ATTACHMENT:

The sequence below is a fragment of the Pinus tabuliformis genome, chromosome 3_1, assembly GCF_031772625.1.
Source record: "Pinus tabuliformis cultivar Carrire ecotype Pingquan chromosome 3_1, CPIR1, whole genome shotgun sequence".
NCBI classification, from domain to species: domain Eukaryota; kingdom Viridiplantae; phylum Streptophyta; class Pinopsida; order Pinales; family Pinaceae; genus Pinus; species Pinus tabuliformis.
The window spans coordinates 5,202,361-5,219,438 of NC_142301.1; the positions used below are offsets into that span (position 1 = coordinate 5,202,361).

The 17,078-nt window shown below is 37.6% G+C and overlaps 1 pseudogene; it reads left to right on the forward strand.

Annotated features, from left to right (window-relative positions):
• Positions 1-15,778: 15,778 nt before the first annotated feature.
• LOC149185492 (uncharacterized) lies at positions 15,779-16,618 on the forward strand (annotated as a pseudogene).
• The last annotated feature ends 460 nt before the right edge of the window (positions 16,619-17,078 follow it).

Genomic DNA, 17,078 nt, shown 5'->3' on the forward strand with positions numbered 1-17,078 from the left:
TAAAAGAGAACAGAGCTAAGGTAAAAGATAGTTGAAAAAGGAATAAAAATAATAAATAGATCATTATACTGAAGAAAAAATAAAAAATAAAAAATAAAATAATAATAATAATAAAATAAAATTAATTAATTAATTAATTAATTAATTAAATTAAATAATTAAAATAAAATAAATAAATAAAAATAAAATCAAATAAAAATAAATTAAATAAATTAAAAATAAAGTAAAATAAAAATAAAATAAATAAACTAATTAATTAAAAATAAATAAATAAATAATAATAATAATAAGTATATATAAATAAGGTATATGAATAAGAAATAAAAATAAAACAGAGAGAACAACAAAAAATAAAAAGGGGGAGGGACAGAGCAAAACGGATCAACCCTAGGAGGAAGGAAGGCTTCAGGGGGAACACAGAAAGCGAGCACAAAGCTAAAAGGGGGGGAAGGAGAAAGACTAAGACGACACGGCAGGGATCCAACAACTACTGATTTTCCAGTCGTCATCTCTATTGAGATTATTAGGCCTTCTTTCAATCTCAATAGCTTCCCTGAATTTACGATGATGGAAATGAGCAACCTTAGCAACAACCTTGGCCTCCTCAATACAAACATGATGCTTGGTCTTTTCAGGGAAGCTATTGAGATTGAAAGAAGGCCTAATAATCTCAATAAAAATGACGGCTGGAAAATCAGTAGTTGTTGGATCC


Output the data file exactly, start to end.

The sequence below is a fragment of the Pinus tabuliformis genome, chromosome 3_1, assembly GCF_031772625.1.
Source record: "Pinus tabuliformis cultivar Carrire ecotype Pingquan chromosome 3_1, CPIR1, whole genome shotgun sequence".
NCBI classification, from domain to species: domain Eukaryota; kingdom Viridiplantae; phylum Streptophyta; class Pinopsida; order Pinales; family Pinaceae; genus Pinus; species Pinus tabuliformis.
The window spans coordinates 5,202,361-5,219,438 of NC_142301.1; the positions used below are offsets into that span (position 1 = coordinate 5,202,361).

The 17,078-nt window shown below is 37.6% G+C and overlaps 1 pseudogene; it reads left to right on the forward strand.

Annotated features, from left to right (window-relative positions):
• Positions 1-15,778: 15,778 nt before the first annotated feature.
• LOC149185492 (uncharacterized) lies at positions 15,779-16,618 on the forward strand (annotated as a pseudogene).
• The last annotated feature ends 460 nt before the right edge of the window (positions 16,619-17,078 follow it).

Genomic DNA, 17,078 nt, shown 5'->3' on the forward strand with positions numbered 1-17,078 from the left:
TAAAAGAGAACAGAGCTAAGGTAAAAGATAGTTGAAAAAGGAATAAAAATAATAAATAGATCATTATACTGAAGAAAAAATAAAAAATAAAAAATAAAATAATAATAATAATAAAATAAAATTAATTAATTAATTAATTAATTAATTAAATTAAATAATTAAAATAAAATAAATAAATAAAAATAAAATCAAATAAAAATAAATTAAATAAATTAAAAATAAAGTAAAATAAAAATAAAATAAATAAACTAATTAATTAAAAATAAATAAATAAATAATAATAATAATAAGTATATATAAATAAGGTATATGAATAAGAAATAAAAATAAAACAGAGAGAACAACAAAAAATAAAAAGGGGGAGGGACAGAGCAAAACGGATCAACCCTAGGAGGAAGGAAGGCTTCAGGGGGAACACAGAAAGCGAGCACAAAGCTAAAAGGGGGGGAAGGAGAAAGACTAAGACGACACGGCAGGGATCCAACAACTACTGATTTTCCAGTCGTCATCTCTATTGAGATTATTAGGCCTTCTTTCAATCTCAATAGCTTCCCTGAATTTACGATGATGGAAATGAGCAACCTTAGCAACAACCTTGGCCTCCTCAATACAAACATGATGCTTGGTCTTTTCAGGGAAGCTATTGAGATTGAAAGAAGGCCTAATAATCTCAATAAAAATGACGGCTGGAAAATCAGTAGTTGTTGGATCC